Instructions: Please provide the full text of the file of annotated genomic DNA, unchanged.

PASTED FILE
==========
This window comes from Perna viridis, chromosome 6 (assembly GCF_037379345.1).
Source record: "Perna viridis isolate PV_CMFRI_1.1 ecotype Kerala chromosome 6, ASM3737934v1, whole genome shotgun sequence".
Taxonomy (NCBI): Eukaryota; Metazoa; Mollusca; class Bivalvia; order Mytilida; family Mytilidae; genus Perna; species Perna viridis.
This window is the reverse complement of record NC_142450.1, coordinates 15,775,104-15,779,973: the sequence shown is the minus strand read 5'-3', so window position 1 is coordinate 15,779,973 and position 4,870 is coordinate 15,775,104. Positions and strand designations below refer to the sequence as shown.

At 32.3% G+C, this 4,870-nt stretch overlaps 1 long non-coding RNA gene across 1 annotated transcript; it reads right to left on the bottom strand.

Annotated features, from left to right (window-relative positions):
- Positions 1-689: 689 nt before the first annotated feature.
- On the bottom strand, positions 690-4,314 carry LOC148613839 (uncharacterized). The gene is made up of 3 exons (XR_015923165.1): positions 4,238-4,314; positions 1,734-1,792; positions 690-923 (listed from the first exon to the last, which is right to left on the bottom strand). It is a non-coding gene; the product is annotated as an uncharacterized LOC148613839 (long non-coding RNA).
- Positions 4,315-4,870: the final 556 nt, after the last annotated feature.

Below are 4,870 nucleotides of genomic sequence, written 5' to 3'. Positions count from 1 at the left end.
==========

This window comes from Perna viridis, chromosome 6 (assembly GCF_037379345.1).
Source record: "Perna viridis isolate PV_CMFRI_1.1 ecotype Kerala chromosome 6, ASM3737934v1, whole genome shotgun sequence".
Taxonomy (NCBI): Eukaryota; Metazoa; Mollusca; class Bivalvia; order Mytilida; family Mytilidae; genus Perna; species Perna viridis.
This window is the reverse complement of record NC_142450.1, coordinates 15,775,104-15,779,973: the sequence shown is the minus strand read 5'-3', so window position 1 is coordinate 15,779,973 and position 4,870 is coordinate 15,775,104. Positions and strand designations below refer to the sequence as shown.

At 32.3% G+C, this 4,870-nt stretch overlaps 1 long non-coding RNA gene across 1 annotated transcript; it reads right to left on the bottom strand.

Annotated features, from left to right (window-relative positions):
- Positions 1-689: 689 nt before the first annotated feature.
- On the bottom strand, positions 690-4,314 carry LOC148613839 (uncharacterized). The gene is made up of 3 exons (XR_015923165.1): positions 4,238-4,314; positions 1,734-1,792; positions 690-923 (listed from the first exon to the last, which is right to left on the bottom strand). It is a non-coding gene; the product is annotated as an uncharacterized LOC148613839 (long non-coding RNA).
- Positions 4,315-4,870: the final 556 nt, after the last annotated feature.

Below are 4,870 nucleotides of genomic sequence, written 5' to 3'. Positions count from 1 at the left end.